Study provides additional evidence that potato chips should be eaten in moderation

Feb 13, 2009

A new study published in the March 2009 American Journal of Clinical Nutrition by Marek Naruszewicz and colleagues from Poland suggests that acrylamide from foods may increase the risk of heart disease. Acrylamide has been linked previously to nervous system disorders and possibly to cancer.

After ingesting large amounts of potato chips providing about 157 micrograms of acrylamide daily for four weeks, the participants had adverse changes in oxidized LDL, inflammatory markers and antioxidants that help the body eliminate acrylamide—all of which may increase the risk of heart disease. Additional research is needed in long-term studies of people consuming typical amounts of acrylamide (averaging about 20 to 30 micrograms).

It is recommended that FDA and the food industry continue to decrease acrylamide in foods by improving food processing technologies. FDA reports that acrylamide is particularly high in potato chips and French fries (www.cfsan.fda.gov/~dms/acrydata.html). According to American Society for Nutrition Spokesperson Mary Ann Johnson, PhD: "Consumers can reduce their exposure to acrylamide by limiting their intake of potato chips and French fries, choosing a variety of fruits, vegetables, whole grains, and low fat meat and dairy products, and quitting smoking, which is a major source of acrylamide."

More information: Naruszewicz M, Zapolska-Downar D, Kośmider A, et al. Chronic intake of potato chips in humans increases the production of reactive oxygen radicals by leukocytes and increases plasma C-reactive protein: a pilot study. American Journal of Clinical Nutrition 2009;89:773.

Source: American Society for Nutrition

Explore further: Uruguay opens bidding for marijuana plots

add to favorites email to friend print save as pdf

Related Stories

Key points in the genetically modified food debate

Aug 02, 2013

One of the biggest stumbling blocks to securing a massive free trade agreement between the United States and Europe is a sharp disagreement on genetically modified foods. Much of the corn, soybean, sugar beets and cotton ...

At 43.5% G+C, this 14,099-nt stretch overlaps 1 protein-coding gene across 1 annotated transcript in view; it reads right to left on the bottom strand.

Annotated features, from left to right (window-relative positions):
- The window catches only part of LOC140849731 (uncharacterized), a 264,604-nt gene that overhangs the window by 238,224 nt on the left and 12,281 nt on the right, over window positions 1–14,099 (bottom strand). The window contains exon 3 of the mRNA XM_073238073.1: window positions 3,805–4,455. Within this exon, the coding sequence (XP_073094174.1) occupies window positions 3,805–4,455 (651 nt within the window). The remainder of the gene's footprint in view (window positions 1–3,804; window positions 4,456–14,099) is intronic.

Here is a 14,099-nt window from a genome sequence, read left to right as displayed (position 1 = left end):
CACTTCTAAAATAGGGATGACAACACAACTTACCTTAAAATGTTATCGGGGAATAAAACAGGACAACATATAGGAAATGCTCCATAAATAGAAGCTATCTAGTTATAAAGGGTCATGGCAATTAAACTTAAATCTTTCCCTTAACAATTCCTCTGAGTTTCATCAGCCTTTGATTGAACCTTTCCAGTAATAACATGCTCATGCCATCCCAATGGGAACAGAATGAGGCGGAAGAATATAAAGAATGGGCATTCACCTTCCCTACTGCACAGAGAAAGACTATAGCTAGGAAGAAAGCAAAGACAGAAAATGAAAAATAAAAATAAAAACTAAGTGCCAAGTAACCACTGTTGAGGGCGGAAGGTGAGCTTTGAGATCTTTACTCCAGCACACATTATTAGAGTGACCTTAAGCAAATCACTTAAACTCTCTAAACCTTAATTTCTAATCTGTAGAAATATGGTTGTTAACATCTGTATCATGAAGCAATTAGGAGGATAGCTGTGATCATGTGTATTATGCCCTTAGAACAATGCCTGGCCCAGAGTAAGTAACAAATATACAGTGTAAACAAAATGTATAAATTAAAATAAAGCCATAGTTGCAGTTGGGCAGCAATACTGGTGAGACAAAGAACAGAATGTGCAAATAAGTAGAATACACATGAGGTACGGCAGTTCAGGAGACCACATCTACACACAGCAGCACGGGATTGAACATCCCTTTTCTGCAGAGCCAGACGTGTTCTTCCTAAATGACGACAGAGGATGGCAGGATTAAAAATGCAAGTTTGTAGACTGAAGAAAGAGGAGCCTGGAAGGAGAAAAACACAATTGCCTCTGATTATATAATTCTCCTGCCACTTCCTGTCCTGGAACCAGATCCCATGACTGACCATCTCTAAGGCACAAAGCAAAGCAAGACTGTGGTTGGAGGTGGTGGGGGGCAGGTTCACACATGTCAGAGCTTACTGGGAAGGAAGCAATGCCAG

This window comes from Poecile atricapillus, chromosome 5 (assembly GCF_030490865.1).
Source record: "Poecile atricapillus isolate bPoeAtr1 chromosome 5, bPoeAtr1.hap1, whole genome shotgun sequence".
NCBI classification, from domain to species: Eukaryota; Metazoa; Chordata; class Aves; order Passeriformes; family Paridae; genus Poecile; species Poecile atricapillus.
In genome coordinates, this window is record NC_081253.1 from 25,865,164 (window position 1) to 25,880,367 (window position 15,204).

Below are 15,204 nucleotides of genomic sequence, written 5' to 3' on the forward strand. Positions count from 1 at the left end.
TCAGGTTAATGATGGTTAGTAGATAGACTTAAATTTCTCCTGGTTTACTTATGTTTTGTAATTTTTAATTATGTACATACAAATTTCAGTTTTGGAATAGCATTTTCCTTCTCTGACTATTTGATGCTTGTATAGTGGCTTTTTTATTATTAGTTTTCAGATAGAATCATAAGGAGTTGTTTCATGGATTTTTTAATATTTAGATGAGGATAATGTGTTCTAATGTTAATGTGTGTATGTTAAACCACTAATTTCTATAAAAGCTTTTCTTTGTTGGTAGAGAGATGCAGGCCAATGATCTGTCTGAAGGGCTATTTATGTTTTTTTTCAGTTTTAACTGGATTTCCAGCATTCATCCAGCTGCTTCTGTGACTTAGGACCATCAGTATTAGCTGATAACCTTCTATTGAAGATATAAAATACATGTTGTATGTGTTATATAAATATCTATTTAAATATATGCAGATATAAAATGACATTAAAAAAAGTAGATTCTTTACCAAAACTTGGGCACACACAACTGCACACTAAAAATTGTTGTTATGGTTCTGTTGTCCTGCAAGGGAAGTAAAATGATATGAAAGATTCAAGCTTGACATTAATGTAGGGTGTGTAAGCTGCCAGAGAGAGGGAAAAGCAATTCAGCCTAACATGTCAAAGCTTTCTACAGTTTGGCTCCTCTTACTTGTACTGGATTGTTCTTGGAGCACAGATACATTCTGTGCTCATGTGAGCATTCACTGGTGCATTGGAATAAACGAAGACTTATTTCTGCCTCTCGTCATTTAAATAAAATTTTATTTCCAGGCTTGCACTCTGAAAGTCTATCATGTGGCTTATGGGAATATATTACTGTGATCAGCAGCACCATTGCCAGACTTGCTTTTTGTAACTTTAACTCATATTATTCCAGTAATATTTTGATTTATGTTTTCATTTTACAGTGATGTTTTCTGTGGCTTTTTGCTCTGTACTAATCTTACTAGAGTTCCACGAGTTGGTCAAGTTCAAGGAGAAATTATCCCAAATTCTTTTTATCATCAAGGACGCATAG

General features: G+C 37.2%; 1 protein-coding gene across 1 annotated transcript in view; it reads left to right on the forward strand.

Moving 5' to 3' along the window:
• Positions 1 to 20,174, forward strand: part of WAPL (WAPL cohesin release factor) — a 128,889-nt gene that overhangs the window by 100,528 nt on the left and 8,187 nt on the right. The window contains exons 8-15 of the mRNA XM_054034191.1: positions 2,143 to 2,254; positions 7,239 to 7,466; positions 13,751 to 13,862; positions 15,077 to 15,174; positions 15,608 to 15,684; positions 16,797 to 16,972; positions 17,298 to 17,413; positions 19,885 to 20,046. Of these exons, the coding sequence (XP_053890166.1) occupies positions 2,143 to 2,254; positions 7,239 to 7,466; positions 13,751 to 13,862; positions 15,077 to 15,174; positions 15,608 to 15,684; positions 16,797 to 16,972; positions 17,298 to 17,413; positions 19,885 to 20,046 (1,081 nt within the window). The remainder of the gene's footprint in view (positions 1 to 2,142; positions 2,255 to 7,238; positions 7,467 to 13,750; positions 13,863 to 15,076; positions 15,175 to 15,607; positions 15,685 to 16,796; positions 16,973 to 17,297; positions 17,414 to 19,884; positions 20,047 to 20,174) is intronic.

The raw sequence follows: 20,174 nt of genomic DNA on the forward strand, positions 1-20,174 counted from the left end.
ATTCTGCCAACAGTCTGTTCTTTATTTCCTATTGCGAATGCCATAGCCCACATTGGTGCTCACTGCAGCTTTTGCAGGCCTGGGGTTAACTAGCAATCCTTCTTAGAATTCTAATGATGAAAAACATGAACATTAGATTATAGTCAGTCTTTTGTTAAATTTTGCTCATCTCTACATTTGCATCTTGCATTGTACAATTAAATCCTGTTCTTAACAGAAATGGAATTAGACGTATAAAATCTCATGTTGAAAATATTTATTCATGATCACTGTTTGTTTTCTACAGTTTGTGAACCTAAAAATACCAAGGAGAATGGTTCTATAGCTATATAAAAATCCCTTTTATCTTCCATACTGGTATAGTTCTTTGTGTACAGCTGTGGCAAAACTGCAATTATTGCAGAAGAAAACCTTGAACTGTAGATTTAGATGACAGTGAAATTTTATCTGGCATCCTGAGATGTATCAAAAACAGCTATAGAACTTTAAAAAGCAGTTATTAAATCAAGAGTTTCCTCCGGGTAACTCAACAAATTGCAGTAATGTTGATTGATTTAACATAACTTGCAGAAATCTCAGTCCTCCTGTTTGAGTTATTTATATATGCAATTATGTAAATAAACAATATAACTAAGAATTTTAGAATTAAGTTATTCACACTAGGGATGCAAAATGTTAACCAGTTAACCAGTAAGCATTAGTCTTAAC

Recommended for you

Uruguay opens bidding for marijuana plots

1 hour ago

Uruguay, the first country to fully legalize the production, sale and distribution of marijuana, called for bids Friday from private growers who want to farm cannabis in a public field.

Patient-centered medical homes reduce costs

19 hours ago

The patient-centered medical home (PCMH), introduced in 2007, is a model of health care that emphasizes personal relationships, team delivery of care, coordination across specialties and care settings, quality ...

New mums still excessively sleepy after four months

20 hours ago

(Medical Xpress)—New mums are being urged to be cautious about returning to work too quickly, after a QUT study found one in two were still excessively sleepy four months after giving birth.

It's time to address the health of men around the world

21 hours ago

All over the world, men die younger than women and do worse on a host of health indicators, yet policy makers rarely focus on this "men's health gap" or adopt programs aimed at addressing it, according to an international ...

User comments : 0